Screw Max, he doesn’t care what the fans want, he just wants more money.
2nd August 2009, 23:52
Very well, Brian, an aerospace supplier would sound really exciting for F1 !
We need fun news. Cheers
2nd August 2009, 23:57
3rd August 2009, 12:46
In a word sarcasm. Here’s another one. Stefanovic being in the aerospace industry, maybe he can build a flying F1 car. I can see it now, Schumacher makes a come back in the Ferrari F-22 Raptor using its stealth technology to thrash the competition, but the FIA will probably ban that too. :)
2nd August 2009, 21:13
It would be a shame if FIA are backhandedly turning down an opportunity to keep BMW in F1 as an engine supplier. Of course, their name has not been mentioned in the article so BMW don’t have to worry about their anonymity being compromised by simple mathematics. (If you can name any other engine that is only used on one team presently, go ahead.)
Keith Collantine (@keithcollantine)
2nd August 2009, 21:22
Actually, as the article says, it’s an engine used by “at least one other active F1 team”. He wasn’t able to say which, but my money would be on Mercedes.
2nd August 2009, 21:42
It’s interesting that we had never heard about this entry before. It makes me wonder how many more entries were rejected in favour of Manor, Campos and USF1.
3rd August 2009, 7:19
From memory, leaving out the 3 chosen:
Someone with a better memory, or a list, can correct any wrong entries for me.
4th August 2009, 0:28
No, that’s pretty much it, except Calrin never filed an application and MSC is the parent company of N.Technology. Ray Mallock Ltd. was intending to apply, but decided not to because the future of the sport was in doubt (but they didn’t rule out a future comeback).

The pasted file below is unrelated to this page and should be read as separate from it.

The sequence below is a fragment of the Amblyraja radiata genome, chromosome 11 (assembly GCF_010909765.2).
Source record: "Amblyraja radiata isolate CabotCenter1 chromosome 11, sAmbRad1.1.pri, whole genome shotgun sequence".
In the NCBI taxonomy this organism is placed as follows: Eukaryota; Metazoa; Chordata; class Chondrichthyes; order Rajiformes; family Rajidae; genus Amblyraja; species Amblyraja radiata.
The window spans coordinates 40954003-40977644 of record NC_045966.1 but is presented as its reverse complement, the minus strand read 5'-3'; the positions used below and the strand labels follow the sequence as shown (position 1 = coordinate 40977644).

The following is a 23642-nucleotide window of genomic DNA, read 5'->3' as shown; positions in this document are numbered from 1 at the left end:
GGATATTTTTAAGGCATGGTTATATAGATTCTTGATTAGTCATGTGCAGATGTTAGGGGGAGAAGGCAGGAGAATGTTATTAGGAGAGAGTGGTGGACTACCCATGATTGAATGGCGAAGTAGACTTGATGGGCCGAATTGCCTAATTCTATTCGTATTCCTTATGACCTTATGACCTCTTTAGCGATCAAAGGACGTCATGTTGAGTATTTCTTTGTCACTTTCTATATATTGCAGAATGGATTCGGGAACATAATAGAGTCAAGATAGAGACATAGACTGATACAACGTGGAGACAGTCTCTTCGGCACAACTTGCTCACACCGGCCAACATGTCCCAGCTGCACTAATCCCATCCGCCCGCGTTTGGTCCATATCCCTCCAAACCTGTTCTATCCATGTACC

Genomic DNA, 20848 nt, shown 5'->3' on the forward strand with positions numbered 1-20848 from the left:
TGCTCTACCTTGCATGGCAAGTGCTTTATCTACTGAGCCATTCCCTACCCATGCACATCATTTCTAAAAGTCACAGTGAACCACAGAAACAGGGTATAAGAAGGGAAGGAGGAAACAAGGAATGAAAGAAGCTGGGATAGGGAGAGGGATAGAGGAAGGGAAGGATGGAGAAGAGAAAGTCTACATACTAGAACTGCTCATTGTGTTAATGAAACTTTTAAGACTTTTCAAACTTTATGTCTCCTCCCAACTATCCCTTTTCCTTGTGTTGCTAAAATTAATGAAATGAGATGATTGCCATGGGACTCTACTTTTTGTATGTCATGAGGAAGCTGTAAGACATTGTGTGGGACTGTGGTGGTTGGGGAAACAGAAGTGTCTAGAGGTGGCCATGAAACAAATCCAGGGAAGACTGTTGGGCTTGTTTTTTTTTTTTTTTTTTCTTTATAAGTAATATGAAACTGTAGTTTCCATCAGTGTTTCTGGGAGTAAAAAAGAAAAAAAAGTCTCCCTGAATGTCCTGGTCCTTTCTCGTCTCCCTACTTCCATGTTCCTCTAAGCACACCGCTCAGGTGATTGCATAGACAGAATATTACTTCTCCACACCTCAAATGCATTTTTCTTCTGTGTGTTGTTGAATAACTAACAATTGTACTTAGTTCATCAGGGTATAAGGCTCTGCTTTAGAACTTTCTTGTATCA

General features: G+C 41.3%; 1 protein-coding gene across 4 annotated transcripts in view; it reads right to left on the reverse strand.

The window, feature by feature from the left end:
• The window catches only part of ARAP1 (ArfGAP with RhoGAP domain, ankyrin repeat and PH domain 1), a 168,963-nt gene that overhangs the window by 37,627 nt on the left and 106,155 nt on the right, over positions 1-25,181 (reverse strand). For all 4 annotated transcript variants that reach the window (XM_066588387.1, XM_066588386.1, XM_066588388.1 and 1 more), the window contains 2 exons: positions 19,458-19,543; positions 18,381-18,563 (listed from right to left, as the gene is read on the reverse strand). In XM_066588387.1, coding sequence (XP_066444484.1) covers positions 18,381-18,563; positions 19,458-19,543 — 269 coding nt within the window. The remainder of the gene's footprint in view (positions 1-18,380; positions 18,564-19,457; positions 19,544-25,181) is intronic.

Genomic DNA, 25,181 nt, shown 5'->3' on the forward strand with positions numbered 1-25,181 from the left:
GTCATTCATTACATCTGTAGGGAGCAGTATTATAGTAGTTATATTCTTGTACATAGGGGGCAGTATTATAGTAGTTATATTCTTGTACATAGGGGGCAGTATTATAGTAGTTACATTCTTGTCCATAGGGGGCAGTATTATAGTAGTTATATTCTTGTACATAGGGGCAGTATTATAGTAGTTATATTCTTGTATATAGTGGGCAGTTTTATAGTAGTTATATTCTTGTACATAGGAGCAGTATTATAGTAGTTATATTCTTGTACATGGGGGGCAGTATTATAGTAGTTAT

As for the entries rejected in favour of the three teams, the fifteen entries were narrowed down to a shortlist of five, and the three were taken from that.
2nd August 2009, 21:45
Is there really literally a quote that states that a Cosworth engine is a requirement?
The way I read it, Cosworth informed them that they need to have a signed agreement for an engine supplier and that Cosworth would be happy to fulfill that requirement.
I have seen other teams about having trouble getting a signed engine contract too. Maybe Mercedes and Renault were all unwilling to sign engine deals while they were themselves thinking about stepping out of F1.
So what I think it all comes down to is that probably Cosworth simply was the only engine supplier who was willing to sign contracts other than that they really were an entry requirement.
Alianora La Canta
4th August 2009, 20:08
Pitpass quoted an unnamed team member from an unnamed team as having been told by Tony Purnell on the eve of the deadline that Cosworth entries were the only ones the FIA would consider.
2nd August 2009, 21:47
great interview but when he used the words “at least” to me that includes all people supplying their own teams and one other- then the list includes Ferrari, Toyota, Renault and Mercedes. In fact the only team that supplies no-one other than themselves is BMW right?
Keith Collantine (@keithcollantine)
2nd August 2009, 23:43
To try to answer your question as straightly as possible, he didn’t want to tell me which manufacturer he had spoken to, but he confirmed it was one of those active in F1 at present. He didn’t exclude any. Hope that clears it up!
2nd August 2009, 23:20
My name is Stefan so im hoping there will be a ‘Stefan Grand Prix’ team :D
3rd August 2009, 0:03
I don’t know, Zoran sounds a little better. It sorta has a super villian flare to it.
Keith Collantine (@keithcollantine)
3rd August 2009, 0:14
There was a Bond villain called Zorin – Christopher Walken I think.
5th August 2009, 17:36
I LOVE THIS CONVERSATION! F1 and James Bond, could there be anything better?
3rd August 2009, 0:45
I agree on the sour grapes count. I fail to see how he can expect to win here considering that the three teams that were chosen were either established racing teams and had serious motorsport connections, or in the case of USF1 had been in development for years. This Stefanovic guy builds airplanes.